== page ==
Another daily work update.

These last two days have been pretty slow assignmentwise except for portrait assignments. I really been enjoying these and took it as an opportunity to experiment with my lights. I like how these turned out.

Fairfield resident Christina Hartley, 29, was shot in the legs after she intervened in defense of a family friend being beaten and robbed outside her Union Ave. apartment.

Vacaville Christian High School varsity basketball teammates Christina Southern and Lyndsey Elm, in red, react to the missed shot of one of their teammates during their game against Forest Lake Christian High School Tuesday night. Despite any game mishaps, the Falcons went on to win the game and maintain a tie for first place in their conference.

As the token late shift sports photographer here at my paper, I must say I have been pleasantly surprised at how much I have enjoyed photographing the wrestling season. Normally I could care less for the sport but as a sports photographer (who is always looking for those peak action moments) it has been a lot of fun. I am finding a lot of success with my off camera lighting set ups and have been adamant in practicing with them. Other sports like football or basketball you may only get two or three opportunities a game to shoot those epic moments but with wrestling, it much more constant. This allows me more time to practice. It is continuous battle. You see the aggression, the pain, the victory and the defeat.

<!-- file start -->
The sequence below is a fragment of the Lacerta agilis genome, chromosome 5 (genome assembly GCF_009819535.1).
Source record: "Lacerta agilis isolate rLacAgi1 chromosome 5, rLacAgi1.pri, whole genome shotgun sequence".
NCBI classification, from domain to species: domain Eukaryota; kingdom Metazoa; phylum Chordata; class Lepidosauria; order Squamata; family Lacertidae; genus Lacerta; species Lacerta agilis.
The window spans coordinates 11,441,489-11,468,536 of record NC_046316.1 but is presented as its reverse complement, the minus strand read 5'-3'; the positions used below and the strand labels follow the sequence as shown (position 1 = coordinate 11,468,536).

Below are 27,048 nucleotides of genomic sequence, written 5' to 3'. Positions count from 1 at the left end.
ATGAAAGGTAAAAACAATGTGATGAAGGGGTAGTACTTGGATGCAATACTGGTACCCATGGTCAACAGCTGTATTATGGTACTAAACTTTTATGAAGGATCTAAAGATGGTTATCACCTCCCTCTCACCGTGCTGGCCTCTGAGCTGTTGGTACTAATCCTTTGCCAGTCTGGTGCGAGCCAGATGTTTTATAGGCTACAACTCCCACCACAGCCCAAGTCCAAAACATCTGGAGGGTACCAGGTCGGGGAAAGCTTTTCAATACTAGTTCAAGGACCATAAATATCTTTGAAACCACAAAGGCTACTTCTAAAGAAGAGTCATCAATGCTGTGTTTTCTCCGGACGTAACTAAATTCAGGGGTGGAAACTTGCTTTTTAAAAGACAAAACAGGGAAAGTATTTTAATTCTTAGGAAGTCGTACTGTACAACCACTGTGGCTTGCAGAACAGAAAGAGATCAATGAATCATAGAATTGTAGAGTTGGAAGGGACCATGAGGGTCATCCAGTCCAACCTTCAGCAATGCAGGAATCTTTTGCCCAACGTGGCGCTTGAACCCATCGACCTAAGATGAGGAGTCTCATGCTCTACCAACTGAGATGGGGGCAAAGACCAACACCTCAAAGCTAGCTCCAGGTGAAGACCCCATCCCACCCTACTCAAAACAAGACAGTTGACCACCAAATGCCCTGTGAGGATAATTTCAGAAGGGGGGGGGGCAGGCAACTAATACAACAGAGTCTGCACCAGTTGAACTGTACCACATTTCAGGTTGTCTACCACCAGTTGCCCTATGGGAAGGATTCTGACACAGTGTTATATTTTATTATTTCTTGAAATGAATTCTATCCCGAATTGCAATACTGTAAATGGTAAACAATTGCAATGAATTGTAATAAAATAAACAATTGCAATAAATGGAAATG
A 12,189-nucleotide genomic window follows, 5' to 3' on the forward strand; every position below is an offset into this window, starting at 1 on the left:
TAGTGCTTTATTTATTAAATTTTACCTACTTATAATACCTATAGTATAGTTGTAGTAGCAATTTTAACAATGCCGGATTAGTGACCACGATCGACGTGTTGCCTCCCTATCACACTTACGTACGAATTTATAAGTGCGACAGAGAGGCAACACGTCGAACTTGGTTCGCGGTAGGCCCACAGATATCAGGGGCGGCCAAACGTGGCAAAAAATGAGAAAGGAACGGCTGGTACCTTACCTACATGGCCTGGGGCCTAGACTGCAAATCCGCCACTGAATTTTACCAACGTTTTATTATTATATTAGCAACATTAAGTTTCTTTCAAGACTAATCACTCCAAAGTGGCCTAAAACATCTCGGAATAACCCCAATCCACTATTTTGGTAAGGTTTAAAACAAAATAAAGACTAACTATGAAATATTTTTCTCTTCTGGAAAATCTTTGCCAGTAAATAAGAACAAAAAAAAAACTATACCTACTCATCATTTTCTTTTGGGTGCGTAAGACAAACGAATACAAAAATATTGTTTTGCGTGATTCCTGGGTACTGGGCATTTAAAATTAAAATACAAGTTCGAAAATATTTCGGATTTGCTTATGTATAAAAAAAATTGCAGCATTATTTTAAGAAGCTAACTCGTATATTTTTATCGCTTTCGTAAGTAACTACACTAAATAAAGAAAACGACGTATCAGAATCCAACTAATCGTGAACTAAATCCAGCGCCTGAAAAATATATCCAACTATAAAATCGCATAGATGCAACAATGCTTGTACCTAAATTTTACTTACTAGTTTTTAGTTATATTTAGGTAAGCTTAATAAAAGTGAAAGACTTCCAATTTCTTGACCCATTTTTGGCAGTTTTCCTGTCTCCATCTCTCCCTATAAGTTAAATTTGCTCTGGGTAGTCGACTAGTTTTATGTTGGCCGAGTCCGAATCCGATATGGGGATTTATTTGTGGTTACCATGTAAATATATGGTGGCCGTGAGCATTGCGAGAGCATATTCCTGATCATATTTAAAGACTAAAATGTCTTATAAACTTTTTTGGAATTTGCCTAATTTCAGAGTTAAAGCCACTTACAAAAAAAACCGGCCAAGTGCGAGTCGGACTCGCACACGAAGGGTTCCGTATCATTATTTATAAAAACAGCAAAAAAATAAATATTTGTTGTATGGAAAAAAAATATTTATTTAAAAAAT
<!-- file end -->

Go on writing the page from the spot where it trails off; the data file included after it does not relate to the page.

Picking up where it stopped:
The other night I got an assignment to document a local comedy club here in town for a vacant/emergency opening story slot in the paper. Here is the little piece I wrote with the photos.

As the final half-light of the day bleeds into night and Fairfield transitions from work to play, a billboard beacon glows golden in the sleepy downtown sky. In the midst of the awakening night life stands Pepperbellys Comedy and Variety Club. Six days a week the big glass doors open, welcoming the young and old into one of the premier comedy clubs in the Bay Area where the stand-up routines of traveling comedians, variety acts and karoake entertain throughout the evening. As the night ripens, the club smoothly transitions from a single comedian in a golden spotlight to a packed dance floor bathed a dynamic multicolor. And as the night wanes, customers leave with music rhythms pounding in their memories, phone numbers written on napkins and smiles on their faces. Until the next time.